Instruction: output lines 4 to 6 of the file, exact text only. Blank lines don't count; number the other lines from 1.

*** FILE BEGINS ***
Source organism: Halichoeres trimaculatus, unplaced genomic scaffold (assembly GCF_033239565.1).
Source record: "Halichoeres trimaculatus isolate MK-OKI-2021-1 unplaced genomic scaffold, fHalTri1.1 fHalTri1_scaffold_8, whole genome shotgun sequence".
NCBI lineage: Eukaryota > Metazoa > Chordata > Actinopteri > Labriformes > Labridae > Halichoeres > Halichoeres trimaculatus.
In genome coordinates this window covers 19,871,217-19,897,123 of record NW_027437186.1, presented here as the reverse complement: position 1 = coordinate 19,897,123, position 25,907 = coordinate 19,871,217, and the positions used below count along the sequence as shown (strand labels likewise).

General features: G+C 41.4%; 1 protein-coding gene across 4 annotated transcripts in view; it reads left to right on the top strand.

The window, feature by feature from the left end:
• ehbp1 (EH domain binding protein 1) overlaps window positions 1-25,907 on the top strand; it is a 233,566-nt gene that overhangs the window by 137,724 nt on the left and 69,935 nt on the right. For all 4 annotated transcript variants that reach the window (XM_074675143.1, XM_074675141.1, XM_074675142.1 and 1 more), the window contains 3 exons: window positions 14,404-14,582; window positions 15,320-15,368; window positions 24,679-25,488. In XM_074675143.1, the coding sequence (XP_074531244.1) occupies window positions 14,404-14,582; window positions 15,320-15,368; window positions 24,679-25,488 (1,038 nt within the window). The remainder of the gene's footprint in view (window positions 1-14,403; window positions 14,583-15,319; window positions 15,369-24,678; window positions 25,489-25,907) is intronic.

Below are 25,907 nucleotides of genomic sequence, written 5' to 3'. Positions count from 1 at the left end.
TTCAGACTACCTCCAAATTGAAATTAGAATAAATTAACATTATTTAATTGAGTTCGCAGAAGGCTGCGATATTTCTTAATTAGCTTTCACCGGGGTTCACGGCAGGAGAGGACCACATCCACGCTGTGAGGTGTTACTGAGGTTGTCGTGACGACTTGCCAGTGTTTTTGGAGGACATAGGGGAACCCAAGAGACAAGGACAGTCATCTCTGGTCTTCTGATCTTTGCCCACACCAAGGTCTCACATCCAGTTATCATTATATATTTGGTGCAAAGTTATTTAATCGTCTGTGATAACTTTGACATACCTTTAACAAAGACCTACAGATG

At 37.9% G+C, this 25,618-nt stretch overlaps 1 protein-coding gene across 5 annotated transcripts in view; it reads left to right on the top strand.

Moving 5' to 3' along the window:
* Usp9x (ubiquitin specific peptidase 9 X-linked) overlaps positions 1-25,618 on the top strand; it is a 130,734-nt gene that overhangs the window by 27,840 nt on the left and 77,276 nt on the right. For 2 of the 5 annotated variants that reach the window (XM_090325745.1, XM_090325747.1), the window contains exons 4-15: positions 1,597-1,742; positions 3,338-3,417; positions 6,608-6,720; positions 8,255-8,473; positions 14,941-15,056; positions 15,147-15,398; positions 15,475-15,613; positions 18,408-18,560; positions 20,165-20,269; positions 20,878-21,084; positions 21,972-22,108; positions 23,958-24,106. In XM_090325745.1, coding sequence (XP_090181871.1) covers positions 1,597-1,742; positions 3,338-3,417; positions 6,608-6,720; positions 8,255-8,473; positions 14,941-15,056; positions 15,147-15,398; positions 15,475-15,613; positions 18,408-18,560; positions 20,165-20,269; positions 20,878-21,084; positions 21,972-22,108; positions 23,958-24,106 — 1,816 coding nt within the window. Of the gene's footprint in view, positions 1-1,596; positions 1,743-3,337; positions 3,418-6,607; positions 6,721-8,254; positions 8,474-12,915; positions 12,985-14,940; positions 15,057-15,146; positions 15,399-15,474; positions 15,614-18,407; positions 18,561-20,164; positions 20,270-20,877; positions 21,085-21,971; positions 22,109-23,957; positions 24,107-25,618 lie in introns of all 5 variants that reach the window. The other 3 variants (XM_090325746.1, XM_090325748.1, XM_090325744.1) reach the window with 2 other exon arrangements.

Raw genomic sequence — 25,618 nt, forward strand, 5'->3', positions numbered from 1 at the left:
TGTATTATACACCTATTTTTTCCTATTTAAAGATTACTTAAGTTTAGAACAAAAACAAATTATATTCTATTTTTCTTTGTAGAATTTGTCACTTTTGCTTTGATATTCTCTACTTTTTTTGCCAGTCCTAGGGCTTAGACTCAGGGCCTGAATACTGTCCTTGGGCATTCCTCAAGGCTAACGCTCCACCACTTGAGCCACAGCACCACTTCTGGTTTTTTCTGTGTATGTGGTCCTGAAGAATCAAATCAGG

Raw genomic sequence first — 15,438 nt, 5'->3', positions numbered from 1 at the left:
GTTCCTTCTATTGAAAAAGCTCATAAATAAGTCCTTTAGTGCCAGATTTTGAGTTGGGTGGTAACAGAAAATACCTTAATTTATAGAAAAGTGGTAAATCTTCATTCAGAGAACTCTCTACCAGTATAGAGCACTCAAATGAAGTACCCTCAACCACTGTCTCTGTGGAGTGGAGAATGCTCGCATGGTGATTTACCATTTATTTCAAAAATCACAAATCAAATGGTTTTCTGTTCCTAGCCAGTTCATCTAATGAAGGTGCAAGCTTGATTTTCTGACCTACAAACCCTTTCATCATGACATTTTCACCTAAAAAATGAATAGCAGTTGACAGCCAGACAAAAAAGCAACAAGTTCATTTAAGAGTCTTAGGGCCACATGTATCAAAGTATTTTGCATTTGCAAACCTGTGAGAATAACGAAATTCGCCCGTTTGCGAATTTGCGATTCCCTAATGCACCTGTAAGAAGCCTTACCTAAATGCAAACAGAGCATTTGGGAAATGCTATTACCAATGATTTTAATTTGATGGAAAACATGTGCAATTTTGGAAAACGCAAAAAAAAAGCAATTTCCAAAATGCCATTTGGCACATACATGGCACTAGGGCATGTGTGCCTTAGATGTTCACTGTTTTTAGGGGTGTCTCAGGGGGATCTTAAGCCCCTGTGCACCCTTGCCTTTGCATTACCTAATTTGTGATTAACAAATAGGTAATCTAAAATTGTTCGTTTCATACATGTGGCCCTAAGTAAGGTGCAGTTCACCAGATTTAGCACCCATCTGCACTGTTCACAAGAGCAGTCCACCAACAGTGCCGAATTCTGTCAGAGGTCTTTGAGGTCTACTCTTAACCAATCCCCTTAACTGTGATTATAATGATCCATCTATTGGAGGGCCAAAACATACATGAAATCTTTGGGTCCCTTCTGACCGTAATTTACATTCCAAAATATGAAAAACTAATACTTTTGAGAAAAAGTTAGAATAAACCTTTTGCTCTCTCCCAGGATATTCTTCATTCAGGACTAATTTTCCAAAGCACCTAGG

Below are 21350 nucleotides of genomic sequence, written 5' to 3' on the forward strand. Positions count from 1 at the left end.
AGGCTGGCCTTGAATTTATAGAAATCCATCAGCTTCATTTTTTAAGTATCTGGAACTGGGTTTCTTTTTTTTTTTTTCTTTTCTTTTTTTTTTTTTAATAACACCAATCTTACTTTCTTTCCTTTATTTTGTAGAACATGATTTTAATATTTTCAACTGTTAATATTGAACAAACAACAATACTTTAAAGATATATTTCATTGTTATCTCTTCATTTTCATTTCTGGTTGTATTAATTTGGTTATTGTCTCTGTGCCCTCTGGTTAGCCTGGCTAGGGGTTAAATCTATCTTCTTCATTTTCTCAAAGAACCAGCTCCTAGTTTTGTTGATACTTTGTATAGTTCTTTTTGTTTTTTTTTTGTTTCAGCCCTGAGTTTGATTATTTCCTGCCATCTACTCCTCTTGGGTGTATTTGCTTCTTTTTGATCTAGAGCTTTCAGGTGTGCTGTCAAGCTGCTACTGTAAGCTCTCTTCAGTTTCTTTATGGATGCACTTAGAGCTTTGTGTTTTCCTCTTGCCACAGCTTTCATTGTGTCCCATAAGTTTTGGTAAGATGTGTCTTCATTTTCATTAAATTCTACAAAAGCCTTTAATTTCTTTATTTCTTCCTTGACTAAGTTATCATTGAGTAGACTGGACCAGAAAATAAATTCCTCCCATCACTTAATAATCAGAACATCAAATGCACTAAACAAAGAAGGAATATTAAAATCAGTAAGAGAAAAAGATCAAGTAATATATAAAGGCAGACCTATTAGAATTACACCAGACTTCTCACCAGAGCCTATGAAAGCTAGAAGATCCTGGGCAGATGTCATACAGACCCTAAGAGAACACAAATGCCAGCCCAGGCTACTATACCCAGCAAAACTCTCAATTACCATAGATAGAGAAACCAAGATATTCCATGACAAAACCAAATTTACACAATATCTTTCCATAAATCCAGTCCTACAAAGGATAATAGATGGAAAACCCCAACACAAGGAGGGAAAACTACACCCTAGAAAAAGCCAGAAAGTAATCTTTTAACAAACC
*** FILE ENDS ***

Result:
In genome coordinates this window covers 19,871,217-19,897,123 of record NW_027437186.1, presented here as the reverse complement: position 1 = coordinate 19,897,123, position 25,907 = coordinate 19,871,217, and the positions used below count along the sequence as shown (strand labels likewise).

General features: G+C 41.4%; 1 protein-coding gene across 4 annotated transcripts in view; it reads left to right on the top strand.

The window, feature by feature from the left end: